Mum, how are babies made?

The words you have been dreading since you gave birth finally came out and slapped you on the face!

So how should you respond?

Change the subject? Go into great detail? Or simply just laugh and cry at the same time?

We spoke with Clinical Psychologist and Author Sally-Anne McCormack to discover exactly how carefully we should tread with this subject. And just a tip mamas, this is not the time to be shy!

What age is a good age to start the ‘sex chat’?
Parents should definitely start from birth. Luckily there are lots of different ways you can talk to them. You could start at a young age with private parts.

Is it true kids know so much more about this subject than we think they do?
Absolutely! Sometimes they learn from older kids which can be quite scary for them. Especially if they are misinformed. You never know if other parents explain things the same way that you would! Make sure you educate them correctly. Use proper names for body parts, but also tell them the nicknames too so they won’t be surprised when someone says it in the playground.

Should we speak to our 4-year- old differently to our 7-year- old?
Yes. My advice is to answer only what they ask and no more. If they want to know more, they will ask. Just take it step-by- step. Don’t shut it down if you are feeling embarrassed.

Does talking about sex make them more curious?
No. Kids are already curious, even babies, they are born curious. They will alway look or touch if it’s available to them. Just watch any little boy without a nappy on!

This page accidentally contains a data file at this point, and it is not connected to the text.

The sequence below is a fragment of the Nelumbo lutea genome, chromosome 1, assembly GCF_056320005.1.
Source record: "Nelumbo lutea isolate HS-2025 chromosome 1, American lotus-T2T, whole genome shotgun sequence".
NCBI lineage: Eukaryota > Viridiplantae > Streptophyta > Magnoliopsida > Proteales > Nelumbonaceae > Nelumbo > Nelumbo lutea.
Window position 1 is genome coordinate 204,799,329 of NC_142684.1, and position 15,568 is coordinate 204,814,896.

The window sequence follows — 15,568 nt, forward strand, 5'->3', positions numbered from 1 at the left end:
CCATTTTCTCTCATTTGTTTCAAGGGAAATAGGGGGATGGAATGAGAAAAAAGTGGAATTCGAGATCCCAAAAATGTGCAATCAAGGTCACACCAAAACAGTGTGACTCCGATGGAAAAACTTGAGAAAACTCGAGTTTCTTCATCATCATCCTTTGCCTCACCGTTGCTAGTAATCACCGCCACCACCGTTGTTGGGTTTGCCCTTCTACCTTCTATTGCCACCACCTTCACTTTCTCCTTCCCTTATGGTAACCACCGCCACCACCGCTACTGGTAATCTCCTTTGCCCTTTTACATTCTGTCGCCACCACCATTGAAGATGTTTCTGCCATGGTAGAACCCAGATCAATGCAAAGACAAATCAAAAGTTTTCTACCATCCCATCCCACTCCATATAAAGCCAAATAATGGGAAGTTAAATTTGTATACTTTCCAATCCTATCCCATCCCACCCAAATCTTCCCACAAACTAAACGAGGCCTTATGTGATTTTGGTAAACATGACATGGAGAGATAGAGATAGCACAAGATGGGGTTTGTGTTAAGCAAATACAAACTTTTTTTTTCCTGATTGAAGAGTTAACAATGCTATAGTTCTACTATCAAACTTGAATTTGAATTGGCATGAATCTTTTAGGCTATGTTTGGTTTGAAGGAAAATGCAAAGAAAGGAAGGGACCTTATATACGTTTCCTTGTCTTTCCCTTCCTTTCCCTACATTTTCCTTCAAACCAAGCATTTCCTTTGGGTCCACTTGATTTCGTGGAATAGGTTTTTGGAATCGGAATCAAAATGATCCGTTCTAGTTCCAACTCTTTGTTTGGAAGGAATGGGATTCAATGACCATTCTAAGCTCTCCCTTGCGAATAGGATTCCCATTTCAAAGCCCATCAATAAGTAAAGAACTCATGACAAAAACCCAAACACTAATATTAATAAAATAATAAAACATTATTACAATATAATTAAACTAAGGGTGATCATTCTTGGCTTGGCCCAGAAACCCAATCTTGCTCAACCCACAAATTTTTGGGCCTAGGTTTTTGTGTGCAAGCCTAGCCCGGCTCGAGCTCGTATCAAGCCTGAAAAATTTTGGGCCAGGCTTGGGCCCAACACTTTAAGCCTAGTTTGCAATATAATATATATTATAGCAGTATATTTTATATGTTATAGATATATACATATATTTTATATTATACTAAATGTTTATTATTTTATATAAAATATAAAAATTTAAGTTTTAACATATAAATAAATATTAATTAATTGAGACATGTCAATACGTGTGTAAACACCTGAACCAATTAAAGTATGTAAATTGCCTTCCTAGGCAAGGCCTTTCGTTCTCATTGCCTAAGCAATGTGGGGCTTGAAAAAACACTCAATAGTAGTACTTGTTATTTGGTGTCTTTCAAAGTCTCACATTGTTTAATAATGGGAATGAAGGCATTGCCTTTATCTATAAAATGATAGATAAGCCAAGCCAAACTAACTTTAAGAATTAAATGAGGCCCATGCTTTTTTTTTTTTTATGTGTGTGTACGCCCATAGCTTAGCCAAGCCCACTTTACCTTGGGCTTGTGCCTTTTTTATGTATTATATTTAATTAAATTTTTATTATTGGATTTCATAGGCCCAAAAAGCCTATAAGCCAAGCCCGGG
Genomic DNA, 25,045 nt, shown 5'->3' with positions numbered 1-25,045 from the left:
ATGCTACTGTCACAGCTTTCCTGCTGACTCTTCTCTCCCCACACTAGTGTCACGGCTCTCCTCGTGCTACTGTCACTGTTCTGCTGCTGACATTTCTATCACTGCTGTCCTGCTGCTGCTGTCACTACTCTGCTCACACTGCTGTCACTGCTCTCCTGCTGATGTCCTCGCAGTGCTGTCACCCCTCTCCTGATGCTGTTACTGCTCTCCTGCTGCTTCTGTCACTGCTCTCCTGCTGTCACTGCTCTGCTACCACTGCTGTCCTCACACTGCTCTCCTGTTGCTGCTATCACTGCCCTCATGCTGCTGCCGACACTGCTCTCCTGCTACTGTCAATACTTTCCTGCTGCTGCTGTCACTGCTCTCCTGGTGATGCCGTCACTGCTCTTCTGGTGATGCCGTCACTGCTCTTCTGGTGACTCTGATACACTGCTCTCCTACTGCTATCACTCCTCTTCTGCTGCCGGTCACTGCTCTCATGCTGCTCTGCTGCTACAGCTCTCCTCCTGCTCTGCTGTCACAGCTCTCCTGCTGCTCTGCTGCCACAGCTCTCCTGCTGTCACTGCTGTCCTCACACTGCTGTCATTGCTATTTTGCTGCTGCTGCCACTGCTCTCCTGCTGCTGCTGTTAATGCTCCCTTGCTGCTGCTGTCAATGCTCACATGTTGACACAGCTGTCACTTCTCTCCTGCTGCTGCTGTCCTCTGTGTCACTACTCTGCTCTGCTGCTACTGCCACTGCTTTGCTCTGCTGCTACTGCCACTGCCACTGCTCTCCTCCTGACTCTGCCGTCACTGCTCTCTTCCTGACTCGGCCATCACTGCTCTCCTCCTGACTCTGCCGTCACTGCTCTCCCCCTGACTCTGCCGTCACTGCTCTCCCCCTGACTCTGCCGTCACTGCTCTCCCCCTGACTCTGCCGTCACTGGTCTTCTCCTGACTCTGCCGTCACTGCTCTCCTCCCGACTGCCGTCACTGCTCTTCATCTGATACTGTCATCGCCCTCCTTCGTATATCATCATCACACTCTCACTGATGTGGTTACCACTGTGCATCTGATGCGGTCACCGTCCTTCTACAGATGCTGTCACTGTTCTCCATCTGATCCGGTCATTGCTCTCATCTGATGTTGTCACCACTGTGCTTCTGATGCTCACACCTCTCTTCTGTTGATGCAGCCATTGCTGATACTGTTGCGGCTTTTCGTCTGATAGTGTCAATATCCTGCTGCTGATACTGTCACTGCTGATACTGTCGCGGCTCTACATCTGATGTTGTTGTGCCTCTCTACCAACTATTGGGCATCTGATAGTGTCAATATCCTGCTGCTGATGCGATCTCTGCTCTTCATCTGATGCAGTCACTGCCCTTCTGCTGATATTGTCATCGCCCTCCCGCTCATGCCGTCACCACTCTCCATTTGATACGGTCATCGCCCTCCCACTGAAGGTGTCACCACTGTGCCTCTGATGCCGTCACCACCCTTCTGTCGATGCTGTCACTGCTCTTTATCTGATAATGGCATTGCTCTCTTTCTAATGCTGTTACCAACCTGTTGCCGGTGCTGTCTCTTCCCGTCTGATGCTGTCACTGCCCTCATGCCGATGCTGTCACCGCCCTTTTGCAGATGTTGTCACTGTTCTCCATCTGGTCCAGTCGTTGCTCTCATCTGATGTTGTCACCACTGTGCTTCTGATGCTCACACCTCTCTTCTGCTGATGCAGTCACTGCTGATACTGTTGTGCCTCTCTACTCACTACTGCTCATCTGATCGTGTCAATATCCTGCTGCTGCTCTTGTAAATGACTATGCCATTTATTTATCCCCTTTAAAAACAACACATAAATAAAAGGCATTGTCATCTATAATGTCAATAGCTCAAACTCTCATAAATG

Should we speak to girls and boys differently?
I would suggest that parents just share the same information whether they have a son or a daughter. It is also a great time to talk about your family values, but try not to be too narrow minded. Don’t say things like “sex before marriage is stupid”.

What could happen if parents are too shy to talk?
It is really important that parents get past that because it can make it difficult for children to have conversations with all adults in the future. They could also become embarrassed to speak themselves. Misinformation can also cause fear in children.

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Katy Ferguson

Katy Ferguson  

Katy began her career as a journalist in Coffs Harbour in 2006. Her work has since taken her to Canberra, Melbourne and the Gold Coast where she now lives with her husband, two daughters and crazy American Staffy. Since having kids, Katy now enjoys life as a freelance journalist for Seven News on the Gold Coast and River 949 in Ipswich. She also writes for haven and scout magazines. In her spare time you'll find her learning to surf at Currumbin Alley, walking her dog around Emerald Lakes and being a part-time taxi driver to her kids!